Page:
Recently-diagnosed cancer patients in China represent about 20 percent of the recently-diagnosed worldwide, according to details revealed at the just-concluded 22nd Asia Pacific Cancer Conference in Tianjin, a port city of North China.
Experts said at the conference that eight kinds of cancer, namely lung cancer, liver cancer, stomach cancer, esophageal cancer, colorectal cancer, cervical cancer, breast cancer and nasopharyngeal cancer, have led to 80 percent of the deaths caused by cancer in China, the Yangtze Evening Post reported Sunday.
Hao Xishan, an academician at the Chinese Academy of Engineering and a distinguished oncologist, said at the conference that the recently-diagnosed cancer patients in the Asia-Pacific region occupied 45 percent of the global total, and the deaths caused by cancer in the region represent about 50 percent of the total worldwide.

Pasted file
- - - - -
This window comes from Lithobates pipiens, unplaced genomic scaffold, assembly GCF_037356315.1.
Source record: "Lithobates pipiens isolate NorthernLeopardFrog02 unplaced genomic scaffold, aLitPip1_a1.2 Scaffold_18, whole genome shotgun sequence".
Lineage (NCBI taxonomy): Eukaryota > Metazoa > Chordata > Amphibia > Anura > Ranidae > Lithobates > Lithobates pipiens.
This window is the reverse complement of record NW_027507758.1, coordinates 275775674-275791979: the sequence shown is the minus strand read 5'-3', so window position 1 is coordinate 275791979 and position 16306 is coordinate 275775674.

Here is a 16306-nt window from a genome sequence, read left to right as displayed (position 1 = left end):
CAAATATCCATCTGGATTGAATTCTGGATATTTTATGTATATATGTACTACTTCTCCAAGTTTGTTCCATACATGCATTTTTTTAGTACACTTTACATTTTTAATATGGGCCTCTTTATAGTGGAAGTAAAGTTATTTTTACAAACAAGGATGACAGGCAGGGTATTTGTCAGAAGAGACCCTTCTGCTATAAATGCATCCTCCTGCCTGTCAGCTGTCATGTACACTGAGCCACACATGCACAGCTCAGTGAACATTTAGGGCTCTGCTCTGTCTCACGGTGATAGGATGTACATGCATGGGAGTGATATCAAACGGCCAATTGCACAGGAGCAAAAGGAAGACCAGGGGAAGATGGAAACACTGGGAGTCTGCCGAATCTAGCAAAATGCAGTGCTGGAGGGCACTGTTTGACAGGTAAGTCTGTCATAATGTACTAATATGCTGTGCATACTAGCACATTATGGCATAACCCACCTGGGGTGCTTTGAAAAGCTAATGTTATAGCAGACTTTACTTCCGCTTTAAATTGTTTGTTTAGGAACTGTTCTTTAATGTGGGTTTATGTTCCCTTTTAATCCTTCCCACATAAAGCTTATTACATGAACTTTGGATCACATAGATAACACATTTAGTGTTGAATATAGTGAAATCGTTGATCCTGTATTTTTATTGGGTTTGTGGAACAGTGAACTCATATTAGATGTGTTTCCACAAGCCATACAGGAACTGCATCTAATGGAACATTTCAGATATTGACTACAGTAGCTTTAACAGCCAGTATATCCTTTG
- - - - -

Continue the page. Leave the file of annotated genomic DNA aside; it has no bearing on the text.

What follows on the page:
Lung cancer remains the most common cancer facing Asian countries. Lung cancer, stomach cancer and liver cancer are the major three types in the Asia-Pacific region.
Unhealthy lifestyles, increasing populations and aging demographics are major factors, Hao said.
According to Hao, in developing countries, there are common factors that cause cancer, such as smoking, diet, obesity and lack of exercise, as well as a shortage of vaccines caused by poor economic situations.
Hao added that 43 percent of Chinese people believe that "cancer means death," according to a survey from the Union for International Cancer Control which polled people in 42 countries, and the figure is only 13 percent in the Western countries.
He also said that the results of the poll show that the awareness of cancer among the Chinese public should be improved.
The three-day biannual conference held in Tianjin, which came to an end on Saturday, aimed to map out long-term strategies on cancer control, lower the incidence rate of cancers in the region and boost research into the prevention and diagnosis of cancers.